Geological Hazard Evaluations

Goelogic hazards are natural forces or conditions that exist or could possibly exist that threaten your property or building.

While there are many different types of geologic hazards, Florida is subjected to a smaller amount than most areas of the world.

GEOTECHNICAL_geological hazard_01Common types of geologic hazards seen throughout Florida, according to the Florida Geological Survey, include:

  • Karst terrain (sinkholes)
  • Shoreline and stream erosion
  • Floods
  • Geochemical

The geologic hazard most commonly threatening Florida buildings and properties are sinkholes. There are three major types of sinkholes common to Florida.

  • Solution sinkholes
  • Cover-collapse sinkholes
  • Cover-subsidence sinkholes

These sinkhole types are distinguished by their mode of formation; the type of sinkhole that may develop in a given area is controlled largely by the local geology and hydrology.

Solution sinkholes occur in areas where limestone is exposed at the land surface or is covered by thin layers of soil and permeable sand. Solution is the most active at the limestone surface along joints, fractures or other openings in the rock that permits water to move easily into the subsurface. The result is a gradual downward movement of the land surface and the development of a depression that collects increasing amounts of surface runoff as its perimeter expands.geological hazards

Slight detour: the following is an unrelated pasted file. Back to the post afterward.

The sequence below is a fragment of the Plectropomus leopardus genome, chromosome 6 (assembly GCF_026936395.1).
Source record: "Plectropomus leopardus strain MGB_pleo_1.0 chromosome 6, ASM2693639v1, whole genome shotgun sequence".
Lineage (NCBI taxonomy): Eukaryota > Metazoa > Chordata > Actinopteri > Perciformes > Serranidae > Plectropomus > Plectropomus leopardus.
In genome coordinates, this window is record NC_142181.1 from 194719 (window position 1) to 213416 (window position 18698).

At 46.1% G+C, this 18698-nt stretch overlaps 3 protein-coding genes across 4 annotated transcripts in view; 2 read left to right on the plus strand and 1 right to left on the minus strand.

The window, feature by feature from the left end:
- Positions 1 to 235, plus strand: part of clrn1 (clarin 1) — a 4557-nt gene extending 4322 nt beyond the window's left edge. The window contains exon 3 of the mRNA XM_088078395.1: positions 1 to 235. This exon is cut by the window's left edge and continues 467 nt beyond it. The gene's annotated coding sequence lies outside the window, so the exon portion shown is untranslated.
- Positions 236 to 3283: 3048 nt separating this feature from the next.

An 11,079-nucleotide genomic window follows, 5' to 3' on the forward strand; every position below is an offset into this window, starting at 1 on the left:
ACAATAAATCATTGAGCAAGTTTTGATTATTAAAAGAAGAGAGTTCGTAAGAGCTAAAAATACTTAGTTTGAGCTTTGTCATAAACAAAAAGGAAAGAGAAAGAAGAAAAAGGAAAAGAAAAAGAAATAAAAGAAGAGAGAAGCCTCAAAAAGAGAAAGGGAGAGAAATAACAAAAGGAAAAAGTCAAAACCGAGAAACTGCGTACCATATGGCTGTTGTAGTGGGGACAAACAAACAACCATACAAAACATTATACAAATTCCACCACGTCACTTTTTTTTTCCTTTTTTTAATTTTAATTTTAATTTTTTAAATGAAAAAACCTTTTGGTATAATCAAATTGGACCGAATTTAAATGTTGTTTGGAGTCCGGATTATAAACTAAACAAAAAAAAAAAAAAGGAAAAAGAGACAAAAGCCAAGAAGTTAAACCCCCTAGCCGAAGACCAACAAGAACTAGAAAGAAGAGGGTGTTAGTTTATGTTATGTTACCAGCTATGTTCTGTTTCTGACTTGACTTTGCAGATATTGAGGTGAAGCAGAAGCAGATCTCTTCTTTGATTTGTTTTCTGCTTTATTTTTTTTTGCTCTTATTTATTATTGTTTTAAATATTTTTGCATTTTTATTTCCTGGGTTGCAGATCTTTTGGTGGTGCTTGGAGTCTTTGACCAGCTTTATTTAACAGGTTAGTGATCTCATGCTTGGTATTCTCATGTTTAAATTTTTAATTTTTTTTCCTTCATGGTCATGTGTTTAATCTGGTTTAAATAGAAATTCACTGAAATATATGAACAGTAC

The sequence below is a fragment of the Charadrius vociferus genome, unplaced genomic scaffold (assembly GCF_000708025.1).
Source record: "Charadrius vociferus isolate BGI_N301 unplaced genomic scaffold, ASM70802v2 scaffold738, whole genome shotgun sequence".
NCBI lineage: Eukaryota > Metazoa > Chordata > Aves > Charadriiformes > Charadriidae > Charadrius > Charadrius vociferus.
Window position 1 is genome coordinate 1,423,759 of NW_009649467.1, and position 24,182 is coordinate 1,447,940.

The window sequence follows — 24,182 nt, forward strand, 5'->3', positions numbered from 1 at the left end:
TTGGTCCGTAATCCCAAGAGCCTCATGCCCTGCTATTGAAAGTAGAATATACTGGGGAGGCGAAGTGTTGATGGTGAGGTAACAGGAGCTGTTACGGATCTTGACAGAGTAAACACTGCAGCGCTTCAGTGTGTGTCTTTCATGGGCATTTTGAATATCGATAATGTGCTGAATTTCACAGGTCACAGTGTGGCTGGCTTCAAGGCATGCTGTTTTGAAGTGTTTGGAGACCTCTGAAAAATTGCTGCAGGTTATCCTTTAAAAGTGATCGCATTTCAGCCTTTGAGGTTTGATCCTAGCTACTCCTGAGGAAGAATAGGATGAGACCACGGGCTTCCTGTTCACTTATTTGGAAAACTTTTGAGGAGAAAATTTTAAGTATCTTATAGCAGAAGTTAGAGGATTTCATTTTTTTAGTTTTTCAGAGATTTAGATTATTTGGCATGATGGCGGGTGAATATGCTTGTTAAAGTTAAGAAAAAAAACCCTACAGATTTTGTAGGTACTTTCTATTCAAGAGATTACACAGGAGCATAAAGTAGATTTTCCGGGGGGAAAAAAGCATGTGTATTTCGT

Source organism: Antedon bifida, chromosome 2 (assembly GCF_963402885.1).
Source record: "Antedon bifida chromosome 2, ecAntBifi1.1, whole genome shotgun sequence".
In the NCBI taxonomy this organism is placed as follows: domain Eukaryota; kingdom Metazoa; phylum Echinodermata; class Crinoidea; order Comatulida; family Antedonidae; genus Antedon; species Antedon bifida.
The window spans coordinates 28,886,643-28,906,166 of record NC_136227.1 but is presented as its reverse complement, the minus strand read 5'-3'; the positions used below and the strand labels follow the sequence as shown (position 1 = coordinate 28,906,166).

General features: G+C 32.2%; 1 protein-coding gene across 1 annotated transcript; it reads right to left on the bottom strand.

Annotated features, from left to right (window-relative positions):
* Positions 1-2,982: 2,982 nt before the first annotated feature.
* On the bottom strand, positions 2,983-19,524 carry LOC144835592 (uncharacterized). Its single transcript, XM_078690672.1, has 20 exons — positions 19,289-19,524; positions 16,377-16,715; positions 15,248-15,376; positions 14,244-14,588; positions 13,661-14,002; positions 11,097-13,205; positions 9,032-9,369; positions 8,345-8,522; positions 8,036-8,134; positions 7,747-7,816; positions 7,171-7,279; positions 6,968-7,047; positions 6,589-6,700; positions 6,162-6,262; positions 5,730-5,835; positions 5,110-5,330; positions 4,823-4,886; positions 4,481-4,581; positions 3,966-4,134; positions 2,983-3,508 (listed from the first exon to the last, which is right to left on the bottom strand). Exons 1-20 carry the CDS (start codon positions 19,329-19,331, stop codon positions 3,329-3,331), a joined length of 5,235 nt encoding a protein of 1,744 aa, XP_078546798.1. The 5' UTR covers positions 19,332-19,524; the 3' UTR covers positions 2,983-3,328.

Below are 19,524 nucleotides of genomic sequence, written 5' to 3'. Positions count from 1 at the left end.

Cover-collapse sinkholes occur where a solution cavity develops in the limestone to a size such that the overlying cover materials can no longer support its own weight. Collapse is generally abrupt when this occurs and is sometimes catastrophic. Collapse sinkholes generally occur in areas where the limestone is near land surface and the limestone aquifer is under water-table conditions.

Cover-subsidence sinkholes occur where the cover material is relatively incohesive and permeable and individual grains of sand move downward in sequence to replace grains that have themselves moved downward to occupy space formerly held by the dissolved limestone; this process is called raveling. In areas where the sand cover is 50 to 100 feet thick, subsidence sinkholes generally are only a few feet in diameter and depth.

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